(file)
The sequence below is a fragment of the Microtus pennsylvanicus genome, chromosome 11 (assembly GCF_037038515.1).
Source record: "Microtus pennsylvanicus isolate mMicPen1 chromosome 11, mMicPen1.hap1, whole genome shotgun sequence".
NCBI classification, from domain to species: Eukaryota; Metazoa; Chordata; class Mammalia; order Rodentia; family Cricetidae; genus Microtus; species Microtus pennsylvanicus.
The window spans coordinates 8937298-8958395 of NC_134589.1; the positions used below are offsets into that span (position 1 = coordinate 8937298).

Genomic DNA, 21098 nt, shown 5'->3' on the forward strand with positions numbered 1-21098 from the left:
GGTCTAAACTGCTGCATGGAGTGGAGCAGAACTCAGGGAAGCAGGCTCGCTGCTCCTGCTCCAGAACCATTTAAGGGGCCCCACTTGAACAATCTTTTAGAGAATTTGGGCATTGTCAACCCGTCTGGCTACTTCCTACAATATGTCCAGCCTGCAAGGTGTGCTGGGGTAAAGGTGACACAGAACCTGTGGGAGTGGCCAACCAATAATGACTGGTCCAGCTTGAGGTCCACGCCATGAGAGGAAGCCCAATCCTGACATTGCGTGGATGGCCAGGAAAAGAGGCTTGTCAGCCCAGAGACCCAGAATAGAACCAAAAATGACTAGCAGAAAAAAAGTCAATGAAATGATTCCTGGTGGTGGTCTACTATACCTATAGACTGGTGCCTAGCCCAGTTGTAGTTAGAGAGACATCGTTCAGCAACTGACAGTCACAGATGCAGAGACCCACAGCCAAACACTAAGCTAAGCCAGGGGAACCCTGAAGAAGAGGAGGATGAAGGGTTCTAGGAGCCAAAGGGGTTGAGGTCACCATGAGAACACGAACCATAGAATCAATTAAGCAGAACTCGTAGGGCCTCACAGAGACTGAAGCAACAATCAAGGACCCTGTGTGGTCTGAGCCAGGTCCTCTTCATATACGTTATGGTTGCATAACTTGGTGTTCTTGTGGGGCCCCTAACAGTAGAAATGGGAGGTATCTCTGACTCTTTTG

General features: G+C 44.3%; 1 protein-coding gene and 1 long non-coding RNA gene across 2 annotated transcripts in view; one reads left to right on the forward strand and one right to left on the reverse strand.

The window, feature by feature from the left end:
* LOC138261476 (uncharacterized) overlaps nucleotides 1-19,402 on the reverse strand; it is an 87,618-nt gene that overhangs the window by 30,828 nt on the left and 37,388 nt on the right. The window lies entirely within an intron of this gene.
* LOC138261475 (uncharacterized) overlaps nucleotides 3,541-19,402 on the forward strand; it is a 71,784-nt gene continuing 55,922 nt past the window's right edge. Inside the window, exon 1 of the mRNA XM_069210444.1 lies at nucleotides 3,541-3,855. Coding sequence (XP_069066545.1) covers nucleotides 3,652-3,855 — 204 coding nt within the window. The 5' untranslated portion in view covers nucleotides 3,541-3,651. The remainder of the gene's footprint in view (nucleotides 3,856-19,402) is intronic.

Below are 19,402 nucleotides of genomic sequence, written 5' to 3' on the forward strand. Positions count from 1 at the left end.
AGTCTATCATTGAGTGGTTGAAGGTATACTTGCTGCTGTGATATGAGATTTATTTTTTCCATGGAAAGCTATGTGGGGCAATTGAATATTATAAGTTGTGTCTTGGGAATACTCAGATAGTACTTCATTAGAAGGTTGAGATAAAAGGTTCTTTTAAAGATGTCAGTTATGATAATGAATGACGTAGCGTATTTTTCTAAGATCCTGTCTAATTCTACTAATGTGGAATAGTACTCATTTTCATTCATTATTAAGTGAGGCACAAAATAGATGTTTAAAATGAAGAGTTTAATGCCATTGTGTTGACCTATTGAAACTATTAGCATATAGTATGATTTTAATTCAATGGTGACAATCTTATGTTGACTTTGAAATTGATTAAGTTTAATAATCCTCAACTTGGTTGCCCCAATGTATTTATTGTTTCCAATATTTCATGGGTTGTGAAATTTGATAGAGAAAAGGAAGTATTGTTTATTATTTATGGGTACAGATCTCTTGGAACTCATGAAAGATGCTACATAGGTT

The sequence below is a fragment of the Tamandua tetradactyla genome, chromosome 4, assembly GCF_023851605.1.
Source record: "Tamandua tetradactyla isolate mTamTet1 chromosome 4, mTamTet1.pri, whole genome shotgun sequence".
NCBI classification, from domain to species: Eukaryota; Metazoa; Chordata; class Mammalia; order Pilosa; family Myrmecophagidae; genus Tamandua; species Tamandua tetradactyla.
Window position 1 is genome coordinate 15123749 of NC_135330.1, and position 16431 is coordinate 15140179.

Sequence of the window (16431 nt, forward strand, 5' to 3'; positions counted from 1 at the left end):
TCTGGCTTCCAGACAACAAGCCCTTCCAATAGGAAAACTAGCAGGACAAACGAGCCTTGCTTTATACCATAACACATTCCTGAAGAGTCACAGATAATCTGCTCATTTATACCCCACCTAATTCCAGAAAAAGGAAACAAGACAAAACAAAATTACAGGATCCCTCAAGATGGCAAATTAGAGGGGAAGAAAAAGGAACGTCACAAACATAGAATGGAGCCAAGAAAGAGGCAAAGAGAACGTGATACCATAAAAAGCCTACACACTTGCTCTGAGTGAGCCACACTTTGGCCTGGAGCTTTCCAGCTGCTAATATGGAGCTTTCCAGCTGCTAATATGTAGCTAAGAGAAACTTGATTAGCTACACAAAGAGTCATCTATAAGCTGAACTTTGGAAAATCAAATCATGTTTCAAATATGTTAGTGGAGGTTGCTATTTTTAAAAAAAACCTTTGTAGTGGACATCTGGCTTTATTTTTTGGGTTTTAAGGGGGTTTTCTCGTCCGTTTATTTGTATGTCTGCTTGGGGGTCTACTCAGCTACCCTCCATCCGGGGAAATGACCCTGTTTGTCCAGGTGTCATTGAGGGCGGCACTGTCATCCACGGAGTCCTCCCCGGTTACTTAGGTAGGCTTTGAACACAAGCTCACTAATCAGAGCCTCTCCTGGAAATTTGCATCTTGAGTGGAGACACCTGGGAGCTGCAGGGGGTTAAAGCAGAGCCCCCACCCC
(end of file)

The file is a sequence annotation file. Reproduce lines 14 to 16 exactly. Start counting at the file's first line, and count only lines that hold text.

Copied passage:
Source record: "Tamandua tetradactyla isolate mTamTet1 chromosome 4, mTamTet1.pri, whole genome shotgun sequence".
NCBI classification, from domain to species: Eukaryota; Metazoa; Chordata; class Mammalia; order Pilosa; family Myrmecophagidae; genus Tamandua; species Tamandua tetradactyla.
Window position 1 is genome coordinate 15123749 of NC_135330.1, and position 16431 is coordinate 15140179.